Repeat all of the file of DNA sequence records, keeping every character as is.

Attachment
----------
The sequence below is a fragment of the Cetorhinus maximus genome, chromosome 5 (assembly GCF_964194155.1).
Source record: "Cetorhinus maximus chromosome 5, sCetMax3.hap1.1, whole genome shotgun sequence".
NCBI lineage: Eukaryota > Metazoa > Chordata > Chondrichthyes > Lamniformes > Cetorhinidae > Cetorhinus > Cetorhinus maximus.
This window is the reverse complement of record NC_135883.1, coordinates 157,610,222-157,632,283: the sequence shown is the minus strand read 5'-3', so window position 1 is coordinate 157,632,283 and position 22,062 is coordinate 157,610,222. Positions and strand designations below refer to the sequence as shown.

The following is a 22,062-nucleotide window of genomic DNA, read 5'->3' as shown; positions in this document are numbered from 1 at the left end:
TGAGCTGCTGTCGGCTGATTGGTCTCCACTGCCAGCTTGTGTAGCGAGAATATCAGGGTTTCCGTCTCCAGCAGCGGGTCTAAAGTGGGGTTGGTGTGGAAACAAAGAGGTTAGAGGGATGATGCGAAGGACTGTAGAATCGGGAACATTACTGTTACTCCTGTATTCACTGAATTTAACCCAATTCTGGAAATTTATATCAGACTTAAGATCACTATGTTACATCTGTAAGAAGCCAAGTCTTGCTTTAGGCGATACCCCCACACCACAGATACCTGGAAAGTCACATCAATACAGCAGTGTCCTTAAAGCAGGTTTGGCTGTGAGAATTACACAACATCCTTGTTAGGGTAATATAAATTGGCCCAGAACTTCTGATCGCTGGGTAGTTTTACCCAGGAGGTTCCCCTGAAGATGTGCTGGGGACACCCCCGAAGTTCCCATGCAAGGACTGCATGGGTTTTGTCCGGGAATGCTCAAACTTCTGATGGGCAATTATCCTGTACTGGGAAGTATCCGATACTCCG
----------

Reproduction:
The sequence below is a fragment of the Cetorhinus maximus genome, chromosome 5 (assembly GCF_964194155.1).
Source record: "Cetorhinus maximus chromosome 5, sCetMax3.hap1.1, whole genome shotgun sequence".
NCBI lineage: Eukaryota > Metazoa > Chordata > Chondrichthyes > Lamniformes > Cetorhinidae > Cetorhinus > Cetorhinus maximus.
This window is the reverse complement of record NC_135883.1, coordinates 157,610,222-157,632,283: the sequence shown is the minus strand read 5'-3', so window position 1 is coordinate 157,632,283 and position 22,062 is coordinate 157,610,222. Positions and strand designations below refer to the sequence as shown.

The following is a 22,062-nucleotide window of genomic DNA, read 5'->3' as shown; positions in this document are numbered from 1 at the left end:
TGAGCTGCTGTCGGCTGATTGGTCTCCACTGCCAGCTTGTGTAGCGAGAATATCAGGGTTTCCGTCTCCAGCAGCGGGTCTAAAGTGGGGTTGGTGTGGAAACAAAGAGGTTAGAGGGATGATGCGAAGGACTGTAGAATCGGGAACATTACTGTTACTCCTGTATTCACTGAATTTAACCCAATTCTGGAAATTTATATCAGACTTAAGATCACTATGTTACATCTGTAAGAAGCCAAGTCTTGCTTTAGGCGATACCCCCACACCACAGATACCTGGAAAGTCACATCAATACAGCAGTGTCCTTAAAGCAGGTTTGGCTGTGAGAATTACACAACATCCTTGTTAGGGTAATATAAATTGGCCCAGAACTTCTGATCGCTGGGTAGTTTTACCCAGGAGGTTCCCCTGAAGATGTGCTGGGGACACCCCCGAAGTTCCCATGCAAGGACTGCATGGGTTTTGTCCGGGAATGCTCAAACTTCTGATGGGCAATTATCCTGTACTGGGAAGTATCCGATACTCCG